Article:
Friday, July 19, 2024

48 days left to use paper £20 notes

Check your moneyboxes, raid your pockets, empty your old handbags.

The Bank of England has said time is running out to spend the old paper £20 and £50 notes as they won’t be legal tender after September 30.

There are still more than £6 billion of £20 notes and £8 billion worth of £50 notes still in circulation.

What can I do with paper £20 notes I still have at home?

Old-style notes must either be spent or deposited in a bank before the end of September.

The bank is encouraging anyone who still has them to use them or deposit them at their bank or a post office before the end of September.

And of course, you can spend them if you wish!

Polymer notes

While most £20 and £50 banknotes in circulation have been replaced with new polymer versions, there are still more than £6bn of paper £20 notes featuring economist Adam Smith, and more than £8bn of paper £50 banknotes featuring entrepreneur Matthew Boulton and engineer James Watt, in circulation.

That is more than 300 million individual £20 banknotes, and 160 million paper £50 banknotes.

What happens if you still have old £20 notes after the deadline?

Many banks and some post offices will accept the old £20 notes as a deposit into a bank account.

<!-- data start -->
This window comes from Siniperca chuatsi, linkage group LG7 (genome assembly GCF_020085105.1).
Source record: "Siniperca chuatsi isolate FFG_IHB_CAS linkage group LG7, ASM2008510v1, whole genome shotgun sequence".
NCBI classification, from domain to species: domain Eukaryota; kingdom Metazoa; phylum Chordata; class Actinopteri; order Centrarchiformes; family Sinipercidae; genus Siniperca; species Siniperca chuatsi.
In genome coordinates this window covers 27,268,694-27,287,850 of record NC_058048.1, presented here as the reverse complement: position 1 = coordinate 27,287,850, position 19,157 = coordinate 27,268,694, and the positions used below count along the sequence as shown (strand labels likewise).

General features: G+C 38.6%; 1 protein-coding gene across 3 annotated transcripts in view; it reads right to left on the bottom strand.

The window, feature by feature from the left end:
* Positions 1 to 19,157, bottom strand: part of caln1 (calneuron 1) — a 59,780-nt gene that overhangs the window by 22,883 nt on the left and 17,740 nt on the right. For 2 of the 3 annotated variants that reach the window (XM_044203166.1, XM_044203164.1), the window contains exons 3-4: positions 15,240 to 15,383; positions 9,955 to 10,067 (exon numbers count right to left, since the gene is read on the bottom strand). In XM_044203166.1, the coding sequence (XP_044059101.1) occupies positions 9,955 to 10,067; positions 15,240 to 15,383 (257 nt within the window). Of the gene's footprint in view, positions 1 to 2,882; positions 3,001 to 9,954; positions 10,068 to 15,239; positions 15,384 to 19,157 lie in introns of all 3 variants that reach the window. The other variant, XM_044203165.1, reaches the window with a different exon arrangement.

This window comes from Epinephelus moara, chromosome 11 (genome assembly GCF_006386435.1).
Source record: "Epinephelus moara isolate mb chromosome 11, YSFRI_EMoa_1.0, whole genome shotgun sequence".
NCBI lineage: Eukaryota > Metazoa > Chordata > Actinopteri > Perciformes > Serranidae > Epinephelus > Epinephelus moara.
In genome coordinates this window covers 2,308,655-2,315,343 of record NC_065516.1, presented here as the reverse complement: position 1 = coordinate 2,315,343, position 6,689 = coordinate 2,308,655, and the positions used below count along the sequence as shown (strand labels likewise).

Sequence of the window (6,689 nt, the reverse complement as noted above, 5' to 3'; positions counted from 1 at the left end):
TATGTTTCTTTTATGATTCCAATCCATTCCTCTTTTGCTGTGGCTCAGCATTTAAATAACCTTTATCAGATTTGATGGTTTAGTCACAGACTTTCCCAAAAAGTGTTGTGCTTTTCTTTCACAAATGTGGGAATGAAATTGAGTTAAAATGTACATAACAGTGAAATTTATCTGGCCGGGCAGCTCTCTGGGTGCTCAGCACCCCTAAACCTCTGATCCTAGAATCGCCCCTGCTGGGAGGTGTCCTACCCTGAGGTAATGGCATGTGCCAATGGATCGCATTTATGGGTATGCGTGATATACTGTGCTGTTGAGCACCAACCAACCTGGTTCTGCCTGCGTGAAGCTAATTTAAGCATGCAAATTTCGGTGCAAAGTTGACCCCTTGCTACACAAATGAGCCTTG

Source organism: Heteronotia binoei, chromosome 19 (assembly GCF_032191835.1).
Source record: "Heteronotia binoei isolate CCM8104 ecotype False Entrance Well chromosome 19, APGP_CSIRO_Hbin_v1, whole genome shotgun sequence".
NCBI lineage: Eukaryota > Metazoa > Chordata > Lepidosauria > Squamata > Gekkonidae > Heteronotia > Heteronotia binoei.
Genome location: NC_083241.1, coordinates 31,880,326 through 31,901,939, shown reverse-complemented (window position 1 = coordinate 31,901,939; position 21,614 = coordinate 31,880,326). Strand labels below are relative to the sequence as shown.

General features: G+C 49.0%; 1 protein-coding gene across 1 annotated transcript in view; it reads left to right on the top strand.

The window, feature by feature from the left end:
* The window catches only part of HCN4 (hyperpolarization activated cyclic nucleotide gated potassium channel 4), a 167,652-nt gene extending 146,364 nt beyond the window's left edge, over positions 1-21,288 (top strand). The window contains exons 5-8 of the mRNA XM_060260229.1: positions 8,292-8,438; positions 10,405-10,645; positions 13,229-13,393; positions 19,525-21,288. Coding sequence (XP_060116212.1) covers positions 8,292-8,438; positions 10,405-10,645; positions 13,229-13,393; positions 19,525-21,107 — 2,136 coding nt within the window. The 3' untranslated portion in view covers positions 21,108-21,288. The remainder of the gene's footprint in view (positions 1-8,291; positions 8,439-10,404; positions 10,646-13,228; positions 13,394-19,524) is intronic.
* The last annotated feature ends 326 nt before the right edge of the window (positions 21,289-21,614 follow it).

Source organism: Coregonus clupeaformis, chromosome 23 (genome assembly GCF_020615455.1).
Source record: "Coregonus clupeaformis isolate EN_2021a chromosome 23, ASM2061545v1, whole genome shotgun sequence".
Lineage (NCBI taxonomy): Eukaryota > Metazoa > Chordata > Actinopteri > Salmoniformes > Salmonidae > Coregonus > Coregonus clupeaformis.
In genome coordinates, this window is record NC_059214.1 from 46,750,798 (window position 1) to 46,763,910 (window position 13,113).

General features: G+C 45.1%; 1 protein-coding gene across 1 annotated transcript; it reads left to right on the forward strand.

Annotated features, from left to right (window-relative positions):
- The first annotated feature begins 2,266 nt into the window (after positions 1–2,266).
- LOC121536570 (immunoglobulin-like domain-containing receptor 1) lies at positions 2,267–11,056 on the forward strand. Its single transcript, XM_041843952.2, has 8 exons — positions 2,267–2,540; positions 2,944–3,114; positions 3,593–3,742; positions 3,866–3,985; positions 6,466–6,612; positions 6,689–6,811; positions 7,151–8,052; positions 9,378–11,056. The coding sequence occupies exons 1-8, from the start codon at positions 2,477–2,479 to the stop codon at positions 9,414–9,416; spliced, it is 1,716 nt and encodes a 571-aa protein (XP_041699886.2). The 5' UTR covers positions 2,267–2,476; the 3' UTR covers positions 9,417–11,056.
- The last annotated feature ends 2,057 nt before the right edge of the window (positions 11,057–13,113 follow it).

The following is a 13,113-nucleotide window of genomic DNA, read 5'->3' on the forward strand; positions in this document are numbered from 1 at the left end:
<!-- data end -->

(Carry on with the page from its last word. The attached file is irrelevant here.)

The Bank of England will always exchange the old paper notes, so people who missed the deadline won’t be left out of pocket.

How can you exchange old bank notes?

You can still exchange old bank notes after the deadline, by sending them straight to the Bank of England by post.

You should however, take measures to insure against loss or theft during its journey there!

Send money at your own risk to; Department NEX, Bank of England, Threadneedle Street, London EC2R 8AH.

The Bank of England will pay the money into a bank account, by cheque, or (if you live in the UK and the amount is worth less than £50), in new banknotes.

What are the new £20 notes like?

The paper notes were replaced with new polymer notes, which came into circulation on February 20. The £20 note features JMW Turner, and the £50 features Alan Turing.

The bank said that the new notes are more difficult to counterfeit and are resistant to dirt and moisture, meaning they stay in better condition for longer.

Sam Allcock
Sam Allcock
Sam heads up Cheshire-based PR Fire, an online platform that has already helped over 10,000 businesses to grab widespread media coverage on their news at an extremely accessible price point.

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